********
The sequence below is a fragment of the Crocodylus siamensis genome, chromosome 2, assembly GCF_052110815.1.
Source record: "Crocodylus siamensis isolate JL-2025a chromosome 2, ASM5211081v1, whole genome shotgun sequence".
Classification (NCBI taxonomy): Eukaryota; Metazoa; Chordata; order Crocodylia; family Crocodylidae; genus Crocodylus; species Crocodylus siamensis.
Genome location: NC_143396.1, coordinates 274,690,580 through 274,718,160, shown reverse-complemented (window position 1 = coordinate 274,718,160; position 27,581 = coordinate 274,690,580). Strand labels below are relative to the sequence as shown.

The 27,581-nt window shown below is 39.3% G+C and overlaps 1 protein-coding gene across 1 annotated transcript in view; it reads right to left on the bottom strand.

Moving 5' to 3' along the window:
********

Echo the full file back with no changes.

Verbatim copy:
The sequence below is a fragment of the Crocodylus siamensis genome, chromosome 2, assembly GCF_052110815.1.
Source record: "Crocodylus siamensis isolate JL-2025a chromosome 2, ASM5211081v1, whole genome shotgun sequence".
Classification (NCBI taxonomy): Eukaryota; Metazoa; Chordata; order Crocodylia; family Crocodylidae; genus Crocodylus; species Crocodylus siamensis.
Genome location: NC_143396.1, coordinates 274,690,580 through 274,718,160, shown reverse-complemented (window position 1 = coordinate 274,718,160; position 27,581 = coordinate 274,690,580). Strand labels below are relative to the sequence as shown.

The 27,581-nt window shown below is 39.3% G+C and overlaps 1 protein-coding gene across 1 annotated transcript in view; it reads right to left on the bottom strand.

Moving 5' to 3' along the window: